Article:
If you use the ceramic crock add the Boveda pack on top your tea, you'll see how fast or slow it will take it to dry out.
Thank you for chiming in! Yes, my puerhs are fine and the bags get open regularly. Using 62% Bovedas for the last two years with no mold issues.

But completely unsure about what may happen with fuzhuan, so hoping some folks who have more of it than I will also chime in. Perhaps @Balthazar? who seems to know a great deal.
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Julie
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Location: Santa Fe, New Mexico

Fri Aug 11, 2023 2:00 pm

Bourder wrote:
Fri Aug 11, 2023 12:10 am
On the topic of fuzhuan storage, does the Jin Hua spread?
I don't have personal experience, but have read that the Jin Hua can spread. That's why I'm keeping the fuzhuan completely away from puerh. Even using different pick and tray for the fuzhuan.
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Balthazar
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Fri Aug 11, 2023 2:15 pm

.m. wrote:
Thu Aug 10, 2023 11:20 pm
I don't have any particular experience with fuzhuan, but my guess would be to store them like sheng puerh.
As for Mylar bags and mold: if you seal 69% Boveda in a mylar bag with tea, chances are it will eventually start developing some mold, like after a few years. I've made this experience, and it has been reported by others as well, e.g. https://mgualt.com/tealog/2020/03/24/ri ... d-storage/ However, if you open the bag regularly every couple of months, you're most likely be fine: I do that often with puerhs that are in my drinking rotation. Obviously, I cannot give you particular data when it is safe and when not.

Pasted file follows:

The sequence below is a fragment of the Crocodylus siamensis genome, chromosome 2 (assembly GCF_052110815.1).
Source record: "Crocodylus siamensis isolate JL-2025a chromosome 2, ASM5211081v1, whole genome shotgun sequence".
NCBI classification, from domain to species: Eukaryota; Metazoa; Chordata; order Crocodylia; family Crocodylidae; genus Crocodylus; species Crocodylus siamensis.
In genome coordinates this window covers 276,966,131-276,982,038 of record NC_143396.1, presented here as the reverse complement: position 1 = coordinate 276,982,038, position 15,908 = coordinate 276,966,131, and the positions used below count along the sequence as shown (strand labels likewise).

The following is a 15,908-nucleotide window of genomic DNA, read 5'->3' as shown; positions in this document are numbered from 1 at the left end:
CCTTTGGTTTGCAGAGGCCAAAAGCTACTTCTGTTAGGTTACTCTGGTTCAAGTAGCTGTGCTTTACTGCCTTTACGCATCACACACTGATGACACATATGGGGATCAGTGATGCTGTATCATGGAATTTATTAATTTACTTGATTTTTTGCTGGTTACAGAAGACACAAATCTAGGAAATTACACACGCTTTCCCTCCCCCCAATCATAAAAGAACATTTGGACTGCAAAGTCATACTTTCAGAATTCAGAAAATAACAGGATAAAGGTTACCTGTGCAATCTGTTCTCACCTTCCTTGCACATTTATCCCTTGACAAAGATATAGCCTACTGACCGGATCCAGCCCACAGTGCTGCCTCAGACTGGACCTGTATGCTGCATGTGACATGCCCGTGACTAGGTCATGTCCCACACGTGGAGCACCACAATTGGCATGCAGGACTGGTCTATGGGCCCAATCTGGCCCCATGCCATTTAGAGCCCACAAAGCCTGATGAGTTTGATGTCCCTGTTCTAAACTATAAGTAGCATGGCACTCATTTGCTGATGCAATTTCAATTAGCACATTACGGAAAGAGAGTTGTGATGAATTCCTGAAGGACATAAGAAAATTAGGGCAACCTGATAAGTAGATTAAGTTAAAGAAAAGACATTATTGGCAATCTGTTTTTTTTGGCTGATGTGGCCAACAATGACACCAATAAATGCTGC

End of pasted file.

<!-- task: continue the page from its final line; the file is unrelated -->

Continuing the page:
If you use the ceramic crock add the Boveda pack on top your tea, you'll see how fast or slow it will take it to dry out.
+1 to this. Treating them similar to sheng puer has been working well for me. I think most fuzhuans can be neglected a bit more than shengpu without as dramatic a (negative) effect, but for prolonged storage they seem to benefit from heat and humidity (just not too much of it) and go flat in your typical "non-SEA/EA natural storage" environment.

Julie wrote:
Thu Aug 10, 2023 4:43 pm
  • I've read two opposing thoughts about fuzhuan: one storage thought says to raise the humidity, the other says keep humidity away so the bricks don't mold. What's a person to do?
I think "Where you stand depends on where you sit" when it comes to this. For those located in climates with a generally high relative humidity with sudden spikes, keeping the humidity at bay becomes most important (e.g. I know some Anhua heicha fans from Fujian that need to take care in the wet season). For most of the members of this forum, the oppositve problem (generally too low humidity and temperatures) is more pressing.

Plenty of sheng pu wrappers suggest you store the teas in a dry and cool place too, doesn't mean it's good advice. The proof is in the pudding. While the effect is not as dramatic as for pu, I generally prefer fuzhuans stored in Malaysia to those stored in e.g. Kunming.